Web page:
Each city has played a role in my life whilst growing up – as you do when moving through your twenties into your thirties. Paris was about language. I studied at Sorbonne. I didn’t know what I was going to do at the time. I did hang out with a few friends who went to L’École des Beaux Arts and it evoked my curiosity. But I thought they were cool whilst, I wasn’t, really.
In New York City I fell in love with the work of artist Rita Ackermann. I worked in two galleries. One of them sold works by Linda Stojak, whom I loved. I read The Bell Jar and was into that sort of thing. In the meantime, I started to work commercially with my first agency there. I discovered the illustrator Alastair while sitting in a waiting room at the doctor’s. I can still picture the illustration, it went through my heart and bones. He was contemporary with Aubrey Beardsley but not as famous. I learned recently that he lived in an area of London where I live today. I really liked that style of work then but my commercial work required something very different.
Beijing was an incredible experience. At the time, my permanent residency was in New York and it couldn’t have been more different. I was there on my own and no one spoke English. I lived in a courtyard in the Hutong areas, and bought a bike. I loved it.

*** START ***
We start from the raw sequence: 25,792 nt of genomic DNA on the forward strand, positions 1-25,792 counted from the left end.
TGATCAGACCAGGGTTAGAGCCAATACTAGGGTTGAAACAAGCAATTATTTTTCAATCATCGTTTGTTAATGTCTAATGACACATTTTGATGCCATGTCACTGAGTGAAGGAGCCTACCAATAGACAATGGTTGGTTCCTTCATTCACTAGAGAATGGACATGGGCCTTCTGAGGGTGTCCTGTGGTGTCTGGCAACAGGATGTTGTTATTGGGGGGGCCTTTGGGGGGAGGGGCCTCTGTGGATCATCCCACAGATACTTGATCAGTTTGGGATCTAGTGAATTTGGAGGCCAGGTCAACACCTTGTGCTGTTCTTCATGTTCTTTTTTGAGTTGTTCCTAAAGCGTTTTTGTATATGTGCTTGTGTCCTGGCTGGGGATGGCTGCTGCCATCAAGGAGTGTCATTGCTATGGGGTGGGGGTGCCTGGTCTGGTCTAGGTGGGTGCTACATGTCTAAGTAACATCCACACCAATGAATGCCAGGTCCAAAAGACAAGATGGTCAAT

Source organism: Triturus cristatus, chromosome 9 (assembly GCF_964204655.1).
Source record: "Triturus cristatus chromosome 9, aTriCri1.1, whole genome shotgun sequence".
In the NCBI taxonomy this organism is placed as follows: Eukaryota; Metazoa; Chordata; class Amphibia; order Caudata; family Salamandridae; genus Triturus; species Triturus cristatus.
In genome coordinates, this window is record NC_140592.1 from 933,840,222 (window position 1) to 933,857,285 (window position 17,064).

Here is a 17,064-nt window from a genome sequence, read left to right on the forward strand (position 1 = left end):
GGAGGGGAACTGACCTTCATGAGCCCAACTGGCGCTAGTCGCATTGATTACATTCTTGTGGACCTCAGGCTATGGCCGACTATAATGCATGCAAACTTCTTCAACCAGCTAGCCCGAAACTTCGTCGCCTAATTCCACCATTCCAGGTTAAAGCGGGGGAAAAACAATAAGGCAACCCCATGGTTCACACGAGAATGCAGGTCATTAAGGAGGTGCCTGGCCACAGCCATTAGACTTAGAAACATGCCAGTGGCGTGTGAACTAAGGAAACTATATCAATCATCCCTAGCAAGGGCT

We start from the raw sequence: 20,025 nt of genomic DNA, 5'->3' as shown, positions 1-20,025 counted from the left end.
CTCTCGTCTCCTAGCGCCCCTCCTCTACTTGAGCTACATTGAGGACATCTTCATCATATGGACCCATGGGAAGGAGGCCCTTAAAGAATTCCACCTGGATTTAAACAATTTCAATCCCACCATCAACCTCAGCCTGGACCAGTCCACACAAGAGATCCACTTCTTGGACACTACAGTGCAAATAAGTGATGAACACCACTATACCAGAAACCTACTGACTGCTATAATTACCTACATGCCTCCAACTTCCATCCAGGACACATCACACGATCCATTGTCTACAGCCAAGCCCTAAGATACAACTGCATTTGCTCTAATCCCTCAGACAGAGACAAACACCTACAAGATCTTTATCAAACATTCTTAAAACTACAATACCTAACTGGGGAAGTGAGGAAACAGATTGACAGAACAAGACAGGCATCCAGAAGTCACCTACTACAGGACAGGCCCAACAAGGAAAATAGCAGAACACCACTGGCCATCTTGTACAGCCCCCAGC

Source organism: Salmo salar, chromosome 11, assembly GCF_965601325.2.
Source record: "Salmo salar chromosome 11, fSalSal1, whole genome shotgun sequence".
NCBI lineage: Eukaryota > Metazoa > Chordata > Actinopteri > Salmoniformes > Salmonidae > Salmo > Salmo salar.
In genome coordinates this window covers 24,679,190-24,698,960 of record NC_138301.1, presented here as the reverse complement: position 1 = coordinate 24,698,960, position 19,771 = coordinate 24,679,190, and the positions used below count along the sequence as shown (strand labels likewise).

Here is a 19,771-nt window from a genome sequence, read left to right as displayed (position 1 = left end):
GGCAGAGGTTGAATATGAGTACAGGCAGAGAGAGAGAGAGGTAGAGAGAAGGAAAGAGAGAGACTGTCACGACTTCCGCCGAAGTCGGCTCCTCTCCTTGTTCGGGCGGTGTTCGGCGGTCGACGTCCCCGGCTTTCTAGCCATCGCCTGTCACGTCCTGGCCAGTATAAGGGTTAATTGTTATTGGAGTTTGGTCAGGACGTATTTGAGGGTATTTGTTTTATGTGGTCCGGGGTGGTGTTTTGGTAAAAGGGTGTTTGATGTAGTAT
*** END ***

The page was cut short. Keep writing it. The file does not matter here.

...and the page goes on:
Tokyo was the most difficult experience and place I've ever been to, but very important in my life, though. The cultural difference to Europe was mind-blowing. Even compared to a trip to Lebanon and Syria, I found Japan mind baffling. I'm very suspicious about westerners fetishizing the Japanese politeness. Attending meetings was absolutely surreal. I was told that bad water was running underneath the area where the westerners lived, Roppongi. So sinister but made perfect sense. I'm not sure it’s true. But it certainly made sense to me at the time.
I'm very grateful that I have since been able to meet a lot of Japanese students while teaching at Central Saint Martins. My respect for them. Coping with the cultural difference is immense, knowing a bit about theirs. I do think the famous print by Katsushika Hokusai, The Great Wave off Kanagawa, really is a representative image for my vision of Japan. It captures the mystical spirit and the power of the island.